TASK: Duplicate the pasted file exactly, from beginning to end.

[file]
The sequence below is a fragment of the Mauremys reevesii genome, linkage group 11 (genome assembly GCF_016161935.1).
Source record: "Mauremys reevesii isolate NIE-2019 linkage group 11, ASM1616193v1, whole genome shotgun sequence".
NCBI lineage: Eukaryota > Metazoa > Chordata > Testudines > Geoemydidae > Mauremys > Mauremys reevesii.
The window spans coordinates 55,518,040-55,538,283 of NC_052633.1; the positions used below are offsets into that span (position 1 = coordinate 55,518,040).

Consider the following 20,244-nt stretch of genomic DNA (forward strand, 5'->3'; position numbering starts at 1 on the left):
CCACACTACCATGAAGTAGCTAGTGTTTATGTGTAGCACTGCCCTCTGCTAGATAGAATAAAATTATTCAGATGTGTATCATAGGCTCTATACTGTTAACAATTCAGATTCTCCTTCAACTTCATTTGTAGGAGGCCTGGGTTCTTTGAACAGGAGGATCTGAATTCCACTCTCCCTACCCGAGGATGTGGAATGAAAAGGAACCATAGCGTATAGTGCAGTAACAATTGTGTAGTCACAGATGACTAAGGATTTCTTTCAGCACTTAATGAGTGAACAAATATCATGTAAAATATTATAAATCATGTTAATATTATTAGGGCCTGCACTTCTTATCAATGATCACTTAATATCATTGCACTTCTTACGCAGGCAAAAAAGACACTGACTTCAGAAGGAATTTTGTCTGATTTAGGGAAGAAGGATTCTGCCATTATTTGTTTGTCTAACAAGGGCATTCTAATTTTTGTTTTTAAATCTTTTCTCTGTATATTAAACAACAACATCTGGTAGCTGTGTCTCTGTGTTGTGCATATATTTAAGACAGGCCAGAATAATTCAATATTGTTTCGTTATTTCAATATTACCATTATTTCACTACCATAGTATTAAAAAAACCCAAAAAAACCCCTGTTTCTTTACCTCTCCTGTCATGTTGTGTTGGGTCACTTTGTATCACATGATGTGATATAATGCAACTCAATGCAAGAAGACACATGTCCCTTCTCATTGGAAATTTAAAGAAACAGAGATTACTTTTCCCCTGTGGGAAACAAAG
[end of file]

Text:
The sequence below is a fragment of the Mauremys reevesii genome, linkage group 11 (genome assembly GCF_016161935.1).
Source record: "Mauremys reevesii isolate NIE-2019 linkage group 11, ASM1616193v1, whole genome shotgun sequence".
NCBI lineage: Eukaryota > Metazoa > Chordata > Testudines > Geoemydidae > Mauremys > Mauremys reevesii.
The window spans coordinates 55,518,040-55,538,283 of NC_052633.1; the positions used below are offsets into that span (position 1 = coordinate 55,518,040).

Consider the following 20,244-nt stretch of genomic DNA (forward strand, 5'->3'; position numbering starts at 1 on the left):
CCACACTACCATGAAGTAGCTAGTGTTTATGTGTAGCACTGCCCTCTGCTAGATAGAATAAAATTATTCAGATGTGTATCATAGGCTCTATACTGTTAACAATTCAGATTCTCCTTCAACTTCATTTGTAGGAGGCCTGGGTTCTTTGAACAGGAGGATCTGAATTCCACTCTCCCTACCCGAGGATGTGGAATGAAAAGGAACCATAGCGTATAGTGCAGTAACAATTGTGTAGTCACAGATGACTAAGGATTTCTTTCAGCACTTAATGAGTGAACAAATATCATGTAAAATATTATAAATCATGTTAATATTATTAGGGCCTGCACTTCTTATCAATGATCACTTAATATCATTGCACTTCTTACGCAGGCAAAAAAGACACTGACTTCAGAAGGAATTTTGTCTGATTTAGGGAAGAAGGATTCTGCCATTATTTGTTTGTCTAACAAGGGCATTCTAATTTTTGTTTTTAAATCTTTTCTCTGTATATTAAACAACAACATCTGGTAGCTGTGTCTCTGTGTTGTGCATATATTTAAGACAGGCCAGAATAATTCAATATTGTTTCGTTATTTCAATATTACCATTATTTCACTACCATAGTATTAAAAAAACCCAAAAAAACCCCTGTTTCTTTACCTCTCCTGTCATGTTGTGTTGGGTCACTTTGTATCACATGATGTGATATAATGCAACTCAATGCAAGAAGACACATGTCCCTTCTCATTGGAAATTTAAAGAAACAGAGATTACTTTTCCCCTGTGGGAAACAAAG